The three sons of Verna Underwood were Darren, Dana, and Darwin, and when they were young she drove them around Buckhead to spend imaginary cash. Each boy had a million dollars. She took them to Formula One Imports, where they caressed the Porsches and Lamborghinis, and she showed them the mansions on Tuxedo Road. You see that? she said. Work hard and you can have that. They were not poor. Verna drove a Cadillac Eldorado, and her new husband was a construction superintendent. They lived in a respectable ranch house outside Marietta. But Verna told her boys they could have more, if they wanted it enough. The imaginary million could become real.
|Photograph courtesy of Yamma Brown
Darwin died first. He was the youngest, twenty-two, with the word Trouble tattooed on his right arm. He picked a fight with a friend, and the friend put a five-inch diver’s knife through Darwin’s right femoral artery. Darwin bled to death. When Darren heard the news, he drove ninety miles an hour to find Dana and hugged his remaining brother so hard that Dana’s feet came off the floor. After that Dana got a tattoo on his right arm. It was Darwin’s name, with a rose and a cross.
Dana washed dishes at Red Lobster for a while and worked his way up to line cook and apprentice pastry chef at various other restaurants. By 1998 he was stuck making seven bucks an hour, so he moved into the furniture-moving industry for a dollar per hundredweight. He worked hard and bought his own truck and worked harder and bought a better truck and hired his own workers. Soon he was crisscrossing the country in eighteen-wheelers, moving other people from one big house to another, straining under the weight of baby grand pianos that nobody played, spending most of his capital on labor and fuel. In 2008 a dresser fell on his midsection. Since then he has lived on workers compensation.
Darren made other plans. As they cruised up Tuxedo Road all those years ago, he looked at his mother across the front seat of the Eldorado and pointed to one of the mansions and said, “I’m going to live there one day.”
And he did.
You can have that.
That’s what Americans told themselves in this manic-depressive decade, and for a while it was true. No money down. Bad credit, slow credit, no credit, no problem. You could be like Dana and pour eleven years of sweat into something and suddenly find yourself thirty-six years old in Jonesboro, too broken to lift a boxspring. Or you could skip the preliminaries. This is what Darren did, as Dana saw it: He threw a rope toward the sky and tried to pull down a star.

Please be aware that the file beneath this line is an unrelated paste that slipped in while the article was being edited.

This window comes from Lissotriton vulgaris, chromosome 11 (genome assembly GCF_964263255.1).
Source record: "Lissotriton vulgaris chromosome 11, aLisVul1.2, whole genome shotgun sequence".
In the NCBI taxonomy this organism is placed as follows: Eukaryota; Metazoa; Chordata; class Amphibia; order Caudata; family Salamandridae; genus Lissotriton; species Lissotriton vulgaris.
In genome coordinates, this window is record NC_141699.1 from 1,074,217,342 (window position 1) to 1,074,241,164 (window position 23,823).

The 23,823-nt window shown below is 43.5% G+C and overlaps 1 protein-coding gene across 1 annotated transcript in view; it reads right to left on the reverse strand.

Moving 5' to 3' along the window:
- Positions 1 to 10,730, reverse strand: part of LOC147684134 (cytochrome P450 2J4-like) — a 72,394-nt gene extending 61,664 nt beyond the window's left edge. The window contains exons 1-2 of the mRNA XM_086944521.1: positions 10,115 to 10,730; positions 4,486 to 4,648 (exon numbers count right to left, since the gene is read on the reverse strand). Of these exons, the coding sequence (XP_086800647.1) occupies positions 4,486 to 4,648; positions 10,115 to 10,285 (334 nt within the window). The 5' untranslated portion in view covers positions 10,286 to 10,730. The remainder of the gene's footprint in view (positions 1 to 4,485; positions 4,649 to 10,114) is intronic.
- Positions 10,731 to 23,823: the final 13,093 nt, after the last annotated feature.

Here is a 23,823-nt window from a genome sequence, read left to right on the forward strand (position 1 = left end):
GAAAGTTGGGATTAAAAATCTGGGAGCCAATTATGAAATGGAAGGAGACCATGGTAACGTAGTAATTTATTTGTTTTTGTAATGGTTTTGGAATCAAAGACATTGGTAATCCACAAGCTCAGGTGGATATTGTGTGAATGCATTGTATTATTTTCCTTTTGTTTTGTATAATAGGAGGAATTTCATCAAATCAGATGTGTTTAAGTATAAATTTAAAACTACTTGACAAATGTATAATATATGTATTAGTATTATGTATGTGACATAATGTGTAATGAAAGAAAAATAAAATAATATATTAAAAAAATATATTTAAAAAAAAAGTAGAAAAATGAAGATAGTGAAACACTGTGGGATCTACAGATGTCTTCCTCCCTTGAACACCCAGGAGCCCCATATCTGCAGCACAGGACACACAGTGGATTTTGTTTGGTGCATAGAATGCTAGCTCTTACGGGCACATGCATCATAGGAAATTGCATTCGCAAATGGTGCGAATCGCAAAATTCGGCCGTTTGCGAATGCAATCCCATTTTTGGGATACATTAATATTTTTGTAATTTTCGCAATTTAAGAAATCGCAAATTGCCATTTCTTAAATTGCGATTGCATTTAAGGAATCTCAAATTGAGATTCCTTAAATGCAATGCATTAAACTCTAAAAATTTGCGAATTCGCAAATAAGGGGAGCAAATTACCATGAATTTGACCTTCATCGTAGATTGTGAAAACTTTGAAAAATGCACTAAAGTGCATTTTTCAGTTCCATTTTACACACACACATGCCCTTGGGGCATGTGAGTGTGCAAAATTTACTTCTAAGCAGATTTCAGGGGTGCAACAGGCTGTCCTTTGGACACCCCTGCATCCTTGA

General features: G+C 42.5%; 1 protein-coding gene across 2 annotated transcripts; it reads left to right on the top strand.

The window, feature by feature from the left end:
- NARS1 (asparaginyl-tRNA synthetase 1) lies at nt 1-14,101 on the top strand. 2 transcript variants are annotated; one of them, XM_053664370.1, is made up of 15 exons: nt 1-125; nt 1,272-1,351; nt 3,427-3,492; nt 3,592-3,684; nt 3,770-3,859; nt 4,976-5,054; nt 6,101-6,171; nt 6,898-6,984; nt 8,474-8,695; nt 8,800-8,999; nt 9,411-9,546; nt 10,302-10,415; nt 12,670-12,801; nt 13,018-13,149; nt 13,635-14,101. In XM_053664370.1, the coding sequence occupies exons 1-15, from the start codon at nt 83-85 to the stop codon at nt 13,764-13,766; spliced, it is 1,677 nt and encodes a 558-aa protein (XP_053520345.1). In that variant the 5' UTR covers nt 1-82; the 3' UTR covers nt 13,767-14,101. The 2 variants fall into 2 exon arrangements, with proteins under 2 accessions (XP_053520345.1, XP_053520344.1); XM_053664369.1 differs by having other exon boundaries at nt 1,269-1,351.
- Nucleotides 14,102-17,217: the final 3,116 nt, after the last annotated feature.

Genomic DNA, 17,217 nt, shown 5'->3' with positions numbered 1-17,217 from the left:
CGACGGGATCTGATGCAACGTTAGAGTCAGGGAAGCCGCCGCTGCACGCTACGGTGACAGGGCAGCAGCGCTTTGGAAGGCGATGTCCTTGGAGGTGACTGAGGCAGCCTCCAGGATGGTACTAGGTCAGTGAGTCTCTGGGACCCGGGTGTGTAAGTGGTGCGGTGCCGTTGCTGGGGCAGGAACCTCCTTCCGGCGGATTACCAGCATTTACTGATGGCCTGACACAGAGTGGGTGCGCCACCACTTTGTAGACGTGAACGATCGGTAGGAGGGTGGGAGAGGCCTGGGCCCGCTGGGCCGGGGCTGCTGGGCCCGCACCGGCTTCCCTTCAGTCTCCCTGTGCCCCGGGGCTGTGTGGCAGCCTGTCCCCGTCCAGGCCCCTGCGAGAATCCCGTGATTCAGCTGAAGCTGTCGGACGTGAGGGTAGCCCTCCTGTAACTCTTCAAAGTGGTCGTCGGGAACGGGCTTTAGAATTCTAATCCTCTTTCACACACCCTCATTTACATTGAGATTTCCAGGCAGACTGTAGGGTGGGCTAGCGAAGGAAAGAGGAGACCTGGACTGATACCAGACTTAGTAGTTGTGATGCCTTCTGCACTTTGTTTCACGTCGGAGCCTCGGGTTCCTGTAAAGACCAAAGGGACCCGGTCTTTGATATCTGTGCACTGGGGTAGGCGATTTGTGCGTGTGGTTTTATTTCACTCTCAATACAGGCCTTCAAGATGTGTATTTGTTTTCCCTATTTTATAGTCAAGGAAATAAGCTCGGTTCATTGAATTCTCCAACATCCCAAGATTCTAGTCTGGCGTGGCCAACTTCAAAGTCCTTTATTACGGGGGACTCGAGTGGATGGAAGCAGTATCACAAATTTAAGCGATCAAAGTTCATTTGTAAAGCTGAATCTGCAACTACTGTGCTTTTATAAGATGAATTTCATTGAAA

One day when they were grown men, Darren and Dana walked into McDonald’s. “They’re all with me,” Darren told the cashier, waving a hand at the customers behind him. Dana protested, because he had seen this behavior before—at the GA 400 tollbooth, at the Taco Bell drive-thru—but Darren jabbed him with an elbow and continued. He watched the people order their Egg McMuffins and coffee and hash browns and he paid for all of it, even though some would not have minded buying their own breakfast, including the weatherbeaten guy in the ball cap who said, finally, grudgingly, “Thank you, sir.” A man discovers some things as he goes through life, hardly any so stunning as the paradoxical power of giving.
What Darren Lumar learned is this: With enough persistence, intelligence, and charisma, with enough shortcuts, anything is possible. You can live in a mansion without actually being rich, hire landscapers without actually paying them, drive a Mercedes that is registered to someone else, sleep with any number of women even though you have already married James Brown’s daughter, take hold of a multinational corporation that does basically nothing, pal around with celebrities who are ultimately ashamed to speak your name, hurl yourself into the fight over James Brown’s fortune even though you personally have no right to anything, throw lavish parties when you are about to lose your home. You can even drive yourself to the hospital when you have a mortal wound.